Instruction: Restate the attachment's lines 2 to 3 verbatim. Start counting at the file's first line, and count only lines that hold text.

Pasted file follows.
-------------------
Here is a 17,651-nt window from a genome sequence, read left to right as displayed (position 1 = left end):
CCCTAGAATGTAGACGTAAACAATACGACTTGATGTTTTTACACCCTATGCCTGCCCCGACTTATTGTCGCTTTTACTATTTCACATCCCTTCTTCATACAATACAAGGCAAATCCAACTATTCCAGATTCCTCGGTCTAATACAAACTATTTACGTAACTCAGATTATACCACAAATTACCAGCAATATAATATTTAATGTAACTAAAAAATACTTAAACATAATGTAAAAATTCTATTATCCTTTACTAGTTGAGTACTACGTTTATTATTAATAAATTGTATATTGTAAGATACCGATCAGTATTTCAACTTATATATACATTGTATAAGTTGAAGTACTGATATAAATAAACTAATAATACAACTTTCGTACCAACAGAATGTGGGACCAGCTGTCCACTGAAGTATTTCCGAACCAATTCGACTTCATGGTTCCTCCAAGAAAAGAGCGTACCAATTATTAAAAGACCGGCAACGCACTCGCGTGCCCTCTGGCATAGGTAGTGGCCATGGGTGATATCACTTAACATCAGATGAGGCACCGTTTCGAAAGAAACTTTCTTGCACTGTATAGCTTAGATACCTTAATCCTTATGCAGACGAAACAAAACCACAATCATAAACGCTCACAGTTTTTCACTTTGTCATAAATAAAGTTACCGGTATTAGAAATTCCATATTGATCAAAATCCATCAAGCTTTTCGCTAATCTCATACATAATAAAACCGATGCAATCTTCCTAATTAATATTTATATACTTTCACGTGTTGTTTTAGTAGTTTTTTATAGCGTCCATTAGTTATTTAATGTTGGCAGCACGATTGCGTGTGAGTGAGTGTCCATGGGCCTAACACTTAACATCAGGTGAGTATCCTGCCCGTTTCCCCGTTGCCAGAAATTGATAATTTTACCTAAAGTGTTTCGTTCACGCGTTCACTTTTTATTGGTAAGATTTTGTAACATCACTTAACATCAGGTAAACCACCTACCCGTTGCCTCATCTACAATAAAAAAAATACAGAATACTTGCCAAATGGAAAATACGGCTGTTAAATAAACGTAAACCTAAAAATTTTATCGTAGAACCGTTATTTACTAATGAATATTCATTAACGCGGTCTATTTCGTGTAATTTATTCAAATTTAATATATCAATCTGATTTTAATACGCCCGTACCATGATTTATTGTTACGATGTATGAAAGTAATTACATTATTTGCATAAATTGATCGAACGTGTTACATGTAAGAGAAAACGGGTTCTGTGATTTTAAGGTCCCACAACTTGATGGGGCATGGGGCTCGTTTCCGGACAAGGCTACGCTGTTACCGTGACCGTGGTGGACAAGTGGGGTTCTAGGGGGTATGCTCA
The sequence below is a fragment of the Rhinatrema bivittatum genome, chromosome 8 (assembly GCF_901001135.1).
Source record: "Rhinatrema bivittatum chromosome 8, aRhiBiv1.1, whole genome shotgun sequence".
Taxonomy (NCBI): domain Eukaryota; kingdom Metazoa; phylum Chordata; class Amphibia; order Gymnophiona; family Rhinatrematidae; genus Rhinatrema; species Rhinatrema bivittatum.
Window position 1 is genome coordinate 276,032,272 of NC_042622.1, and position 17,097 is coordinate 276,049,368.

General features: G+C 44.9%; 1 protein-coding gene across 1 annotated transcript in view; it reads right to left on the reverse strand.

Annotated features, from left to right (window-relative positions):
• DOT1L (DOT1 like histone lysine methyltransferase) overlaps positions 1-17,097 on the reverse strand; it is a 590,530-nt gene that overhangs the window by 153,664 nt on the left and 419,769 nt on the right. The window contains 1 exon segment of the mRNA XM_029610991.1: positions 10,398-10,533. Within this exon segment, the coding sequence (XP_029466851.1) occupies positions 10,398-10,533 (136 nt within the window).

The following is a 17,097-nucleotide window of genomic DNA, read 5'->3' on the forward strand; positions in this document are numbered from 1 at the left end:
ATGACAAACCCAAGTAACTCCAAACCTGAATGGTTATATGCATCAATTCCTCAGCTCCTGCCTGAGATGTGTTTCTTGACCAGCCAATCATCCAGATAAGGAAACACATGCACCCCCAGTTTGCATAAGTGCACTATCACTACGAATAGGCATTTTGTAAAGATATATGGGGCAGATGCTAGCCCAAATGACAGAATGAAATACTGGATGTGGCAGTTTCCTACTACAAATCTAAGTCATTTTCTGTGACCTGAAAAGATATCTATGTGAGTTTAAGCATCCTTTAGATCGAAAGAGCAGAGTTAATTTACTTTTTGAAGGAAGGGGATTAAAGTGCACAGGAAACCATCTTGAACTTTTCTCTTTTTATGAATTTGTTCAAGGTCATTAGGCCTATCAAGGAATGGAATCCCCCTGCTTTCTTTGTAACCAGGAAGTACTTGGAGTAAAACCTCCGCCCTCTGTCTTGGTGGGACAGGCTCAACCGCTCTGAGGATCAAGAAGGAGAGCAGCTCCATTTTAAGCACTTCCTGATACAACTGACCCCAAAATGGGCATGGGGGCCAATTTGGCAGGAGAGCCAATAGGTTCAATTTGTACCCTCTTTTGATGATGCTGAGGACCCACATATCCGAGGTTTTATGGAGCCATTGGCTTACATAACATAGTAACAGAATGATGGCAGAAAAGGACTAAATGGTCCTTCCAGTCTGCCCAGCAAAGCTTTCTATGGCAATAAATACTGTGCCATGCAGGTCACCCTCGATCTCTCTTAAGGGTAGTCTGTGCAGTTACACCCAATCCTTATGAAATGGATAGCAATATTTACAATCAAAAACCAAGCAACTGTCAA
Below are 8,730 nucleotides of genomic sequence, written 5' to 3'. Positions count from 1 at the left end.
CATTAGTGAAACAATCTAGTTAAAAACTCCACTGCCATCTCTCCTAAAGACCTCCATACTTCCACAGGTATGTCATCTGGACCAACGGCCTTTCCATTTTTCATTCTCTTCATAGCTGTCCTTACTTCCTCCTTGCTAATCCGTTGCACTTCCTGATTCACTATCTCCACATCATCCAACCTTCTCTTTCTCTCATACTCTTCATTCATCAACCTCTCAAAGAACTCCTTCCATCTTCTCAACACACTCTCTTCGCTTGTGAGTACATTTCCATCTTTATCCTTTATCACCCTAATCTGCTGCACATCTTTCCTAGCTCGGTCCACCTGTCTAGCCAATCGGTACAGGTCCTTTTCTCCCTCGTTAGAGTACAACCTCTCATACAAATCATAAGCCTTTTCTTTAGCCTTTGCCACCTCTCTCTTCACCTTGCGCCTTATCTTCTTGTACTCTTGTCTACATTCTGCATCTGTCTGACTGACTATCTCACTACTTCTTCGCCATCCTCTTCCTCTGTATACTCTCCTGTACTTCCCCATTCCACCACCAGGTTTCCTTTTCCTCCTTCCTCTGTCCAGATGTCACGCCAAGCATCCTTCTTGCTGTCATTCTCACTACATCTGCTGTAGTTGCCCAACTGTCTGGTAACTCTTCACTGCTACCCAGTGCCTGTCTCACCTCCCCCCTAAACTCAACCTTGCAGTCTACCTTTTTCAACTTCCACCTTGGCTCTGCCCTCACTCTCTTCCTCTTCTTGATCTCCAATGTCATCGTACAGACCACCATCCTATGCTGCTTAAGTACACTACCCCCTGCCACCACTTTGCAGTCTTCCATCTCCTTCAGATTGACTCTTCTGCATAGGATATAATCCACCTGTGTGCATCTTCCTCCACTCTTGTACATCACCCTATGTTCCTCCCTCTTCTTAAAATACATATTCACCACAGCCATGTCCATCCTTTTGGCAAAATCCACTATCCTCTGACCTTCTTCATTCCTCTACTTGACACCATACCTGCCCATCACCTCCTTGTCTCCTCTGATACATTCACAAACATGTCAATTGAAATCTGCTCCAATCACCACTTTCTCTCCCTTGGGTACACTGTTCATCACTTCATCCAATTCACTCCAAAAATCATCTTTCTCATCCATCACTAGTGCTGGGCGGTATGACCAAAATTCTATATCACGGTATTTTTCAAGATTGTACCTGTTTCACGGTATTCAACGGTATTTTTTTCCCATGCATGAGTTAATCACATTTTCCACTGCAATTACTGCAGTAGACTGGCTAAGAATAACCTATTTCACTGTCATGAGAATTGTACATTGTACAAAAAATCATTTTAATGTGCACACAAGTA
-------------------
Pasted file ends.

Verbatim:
CCCTAGAATGTAGACGTAAACAATACGACTTGATGTTTTTACACCCTATGCCTGCCCCGACTTATTGTCGCTTTTACTATTTCACATCCCTTCTTCATACAATACAAGGCAAATCCAACTATTCCAGATTCCTCGGTCTAATACAAACTATTTACGTAACTCAGATTATACCACAAATTACCAGCAATATAATATTTAATGTAACTAAAAAATACTTAAACATAATGTAAAAATTCTATTATCCTTTACTAGTTGAGTACTACGTTTATTATTAATAAATTGTATATTGTAAGATACCGATCAGTATTTCAACTTATATATACATTGTATAAGTTGAAGTACTGATATAAATAAACTAATAATACAACTTTCGTACCAACAGAATGTGGGACCAGCTGTCCACTGAAGTATTTCCGAACCAATTCGACTTCATGGTTCCTCCAAGAAAAGAGCGTACCAATTATTAAAAGACCGGCAACGCACTCGCGTGCCCTCTGGCATAGGTAGTGGCCATGGGTGATATCACTTAACATCAGATGAGGCACCGTTTCGAAAGAAACTTTCTTGCACTGTATAGCTTAGATACCTTAATCCTTATGCAGACGAAACAAAACCACAATCATAAACGCTCACAGTTTTTCACTTTGTCATAAATAAAGTTACCGGTATTAGAAATTCCATATTGATCAAAATCCATCAAGCTTTTCGCTAATCTCATACATAATAAAACCGATGCAATCTTCCTAATTAATATTTATATACTTTCACGTGTTGTTTTAGTAGTTTTTTATAGCGTCCATTAGTTATTTAATGTTGGCAGCACGATTGCGTGTGAGTGAGTGTCCATGGGCCTAACACTTAACATCAGGTGAGTATCCTGCCCGTTTCCCCGTTGCCAGAAATTGATAATTTTACCTAAAGTGTTTCGTTCACGCGTTCACTTTTTATTGGTAAGATTTTGTAACATCACTTAACATCAGGTAAACCACCTACCCGTTGCCTCATCTACAATAAAAAAAATACAGAATACTTGCCAAATGGAAAATACGGCTGTTAAATAAACGTAAACCTAAAAATTTTATCGTAGAACCGTTATTTACTAATGAATATTCATTAACGCGGTCTATTTCGTGTAATTTATTCAAATTTAATATATCAATCTGATTTTAATACGCCCGTACCATGATTTATTGTTACGATGTATGAAAGTAATTACATTATTTGCATAAATTGATCGAACGTGTTACATGTAAGAGAAAACGGGTTCTGTGATTTTAAGGTCCCACAACTTGATGGGGCATGGGGCTCGTTTCCGGACAAGGCTACGCTGTTACCGTGACCGTGGTGGACAAGTGGGGTTCTAGGGGGTATGCTCA
The sequence below is a fragment of the Rhinatrema bivittatum genome, chromosome 8 (assembly GCF_901001135.1).